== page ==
How Iran's Soviet rail links could undercut US blockade
Existing rail and water links between Iran and the Soviet Union could blunt any United States attempt to force the return of the American hostages by means of a blockade, in the opinion of transportation experts.
The fact is that Iran enjoys multiple avenues for importing its necessities -- most of them beyond US ability to interrupt.
Indeed, to many, an American blockade would offer the Soviet Union an unprecedented and gratuitous opportunity to gain legitimate entry into Iran, in the guise of supplier and protector of a third-world nation.
The Soviets could undercut any US blockade by providing alternative routes for Iran's import needs -- even though the Russian gambit does involve literally reversing the current traffic flows.
The bulk of Iran's imports now arrive in the port of Khorramshahr, near the southwestern oil fields, and move northward by rail and truck to Isfahan and the northern cities.
The Soviet option means rerouting railway rolling stock and trucks to move goods southward.This logistical change is a straightforward one in the sense that overall distances, especially for truck movements, actually are less.
The Soviet Union's trans-Caucasus railroad is the principal freight link between the two countries today. It parallels the Araxes River and connects with the Iranian state railways at Julfa. Facilities exist for switching from Russian broad-gauge rolling stock to the standard gauge used throughout Iran. This connection has functioned with increasing effectiveness in recent years to supplement seaborne imports into Iran.
Moreover, the 125-kilometer stretch from Julfa to the freight yards in Tabriz is short enough that the transshipment of goods between the two rail networks can be facilitated by trucks using the existing, solidly constructed military roads in the area.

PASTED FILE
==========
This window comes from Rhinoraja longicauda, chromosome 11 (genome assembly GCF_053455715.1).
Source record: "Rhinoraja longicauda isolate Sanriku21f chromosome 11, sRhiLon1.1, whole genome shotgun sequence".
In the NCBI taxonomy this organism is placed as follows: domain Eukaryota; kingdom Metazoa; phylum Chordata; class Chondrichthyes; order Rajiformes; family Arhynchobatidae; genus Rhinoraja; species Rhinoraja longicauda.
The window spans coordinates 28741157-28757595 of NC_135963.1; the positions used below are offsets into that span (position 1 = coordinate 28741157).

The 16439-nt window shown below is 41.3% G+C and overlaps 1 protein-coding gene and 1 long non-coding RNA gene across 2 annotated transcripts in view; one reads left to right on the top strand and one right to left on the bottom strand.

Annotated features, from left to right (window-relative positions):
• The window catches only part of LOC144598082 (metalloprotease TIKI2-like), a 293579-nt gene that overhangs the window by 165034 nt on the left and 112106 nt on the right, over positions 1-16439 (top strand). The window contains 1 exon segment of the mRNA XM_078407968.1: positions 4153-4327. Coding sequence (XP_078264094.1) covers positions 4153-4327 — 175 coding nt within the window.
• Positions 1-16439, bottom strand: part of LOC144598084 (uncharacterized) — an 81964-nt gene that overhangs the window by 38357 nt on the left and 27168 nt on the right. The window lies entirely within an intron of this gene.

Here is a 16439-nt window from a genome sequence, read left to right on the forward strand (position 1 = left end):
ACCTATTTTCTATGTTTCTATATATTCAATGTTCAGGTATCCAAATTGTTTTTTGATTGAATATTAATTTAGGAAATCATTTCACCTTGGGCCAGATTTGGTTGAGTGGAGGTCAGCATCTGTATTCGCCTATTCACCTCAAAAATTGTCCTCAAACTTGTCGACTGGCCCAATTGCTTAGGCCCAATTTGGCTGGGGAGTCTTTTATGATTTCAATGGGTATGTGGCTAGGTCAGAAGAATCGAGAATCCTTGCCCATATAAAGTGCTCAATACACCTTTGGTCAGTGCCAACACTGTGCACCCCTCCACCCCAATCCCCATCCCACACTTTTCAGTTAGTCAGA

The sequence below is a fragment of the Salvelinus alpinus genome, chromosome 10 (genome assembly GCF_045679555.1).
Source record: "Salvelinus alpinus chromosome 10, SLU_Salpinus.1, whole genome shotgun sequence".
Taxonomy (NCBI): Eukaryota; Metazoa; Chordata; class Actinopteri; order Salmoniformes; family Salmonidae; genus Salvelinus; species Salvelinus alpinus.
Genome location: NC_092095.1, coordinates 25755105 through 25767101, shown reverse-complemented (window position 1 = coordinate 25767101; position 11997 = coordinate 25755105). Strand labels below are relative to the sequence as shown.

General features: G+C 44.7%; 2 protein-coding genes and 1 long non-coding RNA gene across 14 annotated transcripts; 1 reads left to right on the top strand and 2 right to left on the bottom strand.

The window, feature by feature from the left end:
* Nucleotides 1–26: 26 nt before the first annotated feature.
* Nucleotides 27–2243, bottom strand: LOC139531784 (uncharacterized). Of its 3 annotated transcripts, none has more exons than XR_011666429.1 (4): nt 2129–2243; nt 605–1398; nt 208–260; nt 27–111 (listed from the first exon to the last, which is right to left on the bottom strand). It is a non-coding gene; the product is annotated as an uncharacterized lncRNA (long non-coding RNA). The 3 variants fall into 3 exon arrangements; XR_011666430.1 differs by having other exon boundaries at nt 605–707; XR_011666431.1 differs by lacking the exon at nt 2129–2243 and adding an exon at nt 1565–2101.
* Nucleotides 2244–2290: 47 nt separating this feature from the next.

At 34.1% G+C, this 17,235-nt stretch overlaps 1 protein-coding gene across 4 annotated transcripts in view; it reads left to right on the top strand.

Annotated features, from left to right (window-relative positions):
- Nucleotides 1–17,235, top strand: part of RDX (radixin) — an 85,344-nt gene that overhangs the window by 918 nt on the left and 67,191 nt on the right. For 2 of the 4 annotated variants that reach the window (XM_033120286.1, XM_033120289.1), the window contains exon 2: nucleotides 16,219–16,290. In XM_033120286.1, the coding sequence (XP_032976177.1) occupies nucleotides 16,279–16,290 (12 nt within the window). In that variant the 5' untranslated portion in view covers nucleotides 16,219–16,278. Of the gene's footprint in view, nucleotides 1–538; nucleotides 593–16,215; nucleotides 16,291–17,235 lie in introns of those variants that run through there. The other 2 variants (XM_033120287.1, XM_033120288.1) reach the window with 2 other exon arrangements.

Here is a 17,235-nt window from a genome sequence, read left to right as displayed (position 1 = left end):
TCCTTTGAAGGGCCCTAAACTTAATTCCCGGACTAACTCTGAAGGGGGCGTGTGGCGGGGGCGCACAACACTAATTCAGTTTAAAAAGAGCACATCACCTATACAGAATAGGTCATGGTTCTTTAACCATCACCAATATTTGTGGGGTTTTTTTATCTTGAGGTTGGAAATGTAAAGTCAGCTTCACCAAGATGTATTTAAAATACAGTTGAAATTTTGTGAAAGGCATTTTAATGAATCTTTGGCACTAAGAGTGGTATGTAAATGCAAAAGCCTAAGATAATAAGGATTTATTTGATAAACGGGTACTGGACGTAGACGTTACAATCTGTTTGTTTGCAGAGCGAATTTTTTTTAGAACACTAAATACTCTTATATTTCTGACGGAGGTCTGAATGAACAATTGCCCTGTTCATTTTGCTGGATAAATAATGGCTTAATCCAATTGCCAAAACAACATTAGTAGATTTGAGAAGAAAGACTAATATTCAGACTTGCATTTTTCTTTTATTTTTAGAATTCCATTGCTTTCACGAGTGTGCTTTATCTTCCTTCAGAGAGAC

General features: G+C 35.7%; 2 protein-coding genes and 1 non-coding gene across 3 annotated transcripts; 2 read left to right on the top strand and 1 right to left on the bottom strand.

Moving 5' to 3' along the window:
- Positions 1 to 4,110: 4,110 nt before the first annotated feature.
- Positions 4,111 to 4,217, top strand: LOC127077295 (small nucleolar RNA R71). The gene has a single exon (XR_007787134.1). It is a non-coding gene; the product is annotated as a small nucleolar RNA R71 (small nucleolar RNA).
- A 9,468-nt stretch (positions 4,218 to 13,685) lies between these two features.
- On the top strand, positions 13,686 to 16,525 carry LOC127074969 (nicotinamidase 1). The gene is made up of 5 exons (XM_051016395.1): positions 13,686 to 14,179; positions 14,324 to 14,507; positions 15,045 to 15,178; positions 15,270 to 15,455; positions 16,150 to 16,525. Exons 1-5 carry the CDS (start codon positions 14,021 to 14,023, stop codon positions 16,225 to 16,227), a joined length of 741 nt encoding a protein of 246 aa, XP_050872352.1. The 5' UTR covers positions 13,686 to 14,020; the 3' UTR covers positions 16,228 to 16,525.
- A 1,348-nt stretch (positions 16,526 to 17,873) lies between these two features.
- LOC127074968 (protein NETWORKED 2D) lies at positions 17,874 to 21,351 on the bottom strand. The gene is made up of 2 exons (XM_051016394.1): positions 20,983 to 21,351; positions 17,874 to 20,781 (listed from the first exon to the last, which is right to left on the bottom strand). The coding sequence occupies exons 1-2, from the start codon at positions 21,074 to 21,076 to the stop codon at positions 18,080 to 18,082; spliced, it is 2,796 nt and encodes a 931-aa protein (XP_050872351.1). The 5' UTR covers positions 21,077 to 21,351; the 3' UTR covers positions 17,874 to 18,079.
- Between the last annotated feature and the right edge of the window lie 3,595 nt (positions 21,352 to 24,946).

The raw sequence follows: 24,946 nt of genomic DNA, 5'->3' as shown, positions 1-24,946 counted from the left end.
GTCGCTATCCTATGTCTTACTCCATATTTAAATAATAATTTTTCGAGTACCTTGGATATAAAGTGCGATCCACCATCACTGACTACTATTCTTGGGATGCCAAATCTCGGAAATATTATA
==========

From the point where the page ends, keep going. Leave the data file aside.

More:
An additional rail-truck route exists in Iran's northeast. This link depends on the Soviet Central Asian line. Trucks from Mashhad in Iran meet the Mary-to-Ashkhabad Soviet rail spur near the Soviet-Iranian border, and goods then can continue to or from the Soviet port of Krasnovodsk on the eastern shore of the Caspian Sea by rail.
Originally built to supply the conquering armies of the czars, the rail line also connects with the Afghan frontier at Kushka.
In both cases, off-loading onto trucks is necessary, but an excellent 400 -kilometer road connects Kushka with Mashhad, the center of population in eastern Iran and the terminus of the Iranian rail system.
As a third alternative, the Soviets have a well-developed system of barge traffic on the Volga River, which reaches deep into the Soviet industrial heartland. Barges can descend the Volga and discharge cargo into two existing Iranian Caspian Sea ports.
Bandar Khomeini (formerly Bandar Shah) is the northern railhead in Iran, so forwarding to Tehran is immediate. A second barge port, Enzeli (formerly Bandar Pahlavi), long the major port of entry into Iran, connects to Tehran via several heavy-duty roads across the Elburz Mountains.
These transport operations are considered routine in both countries. But the vulnerability of the rail link via Julfa to attack by guerrillas is a cause for concern. The route traverses rough, difficult terrain in which both Kurdish and Azeri Turkish nationalist bands have roamed recently, and it is close to the Iraqi frontier as well.
Beyond the three Soviet connections, Iran possesses two supplementary supply routes --Pakistan in the east.
A major road through Turkey connects Azerbaijan Province in northwestern Iran with Central and Eastern Europe.
The railroad link through Turkey -- ironically financed in part under the now-defunct, Western-oriented CENTO alliance -- is also serviceable, although part of the trackage traverses troubled Kurdistan.
The second backstop option is the Pakistani railroad that reaches from Karachi on the Indian Ocean, across Baluchistan to a railhead at Zahedan in southeastern Iran. Once isolated, Zahedan today is only 400 kilometers from the newly extended Iranian railroad near Bam.
This route necessitates double handling and an intermediate truck link, but it nevertheless could be used by Iran.
The Turkish and Pakistani alternatives may prove difficult to operate, but they would at least enable Iran to dilute somewhat its reliance on the Soviet Union.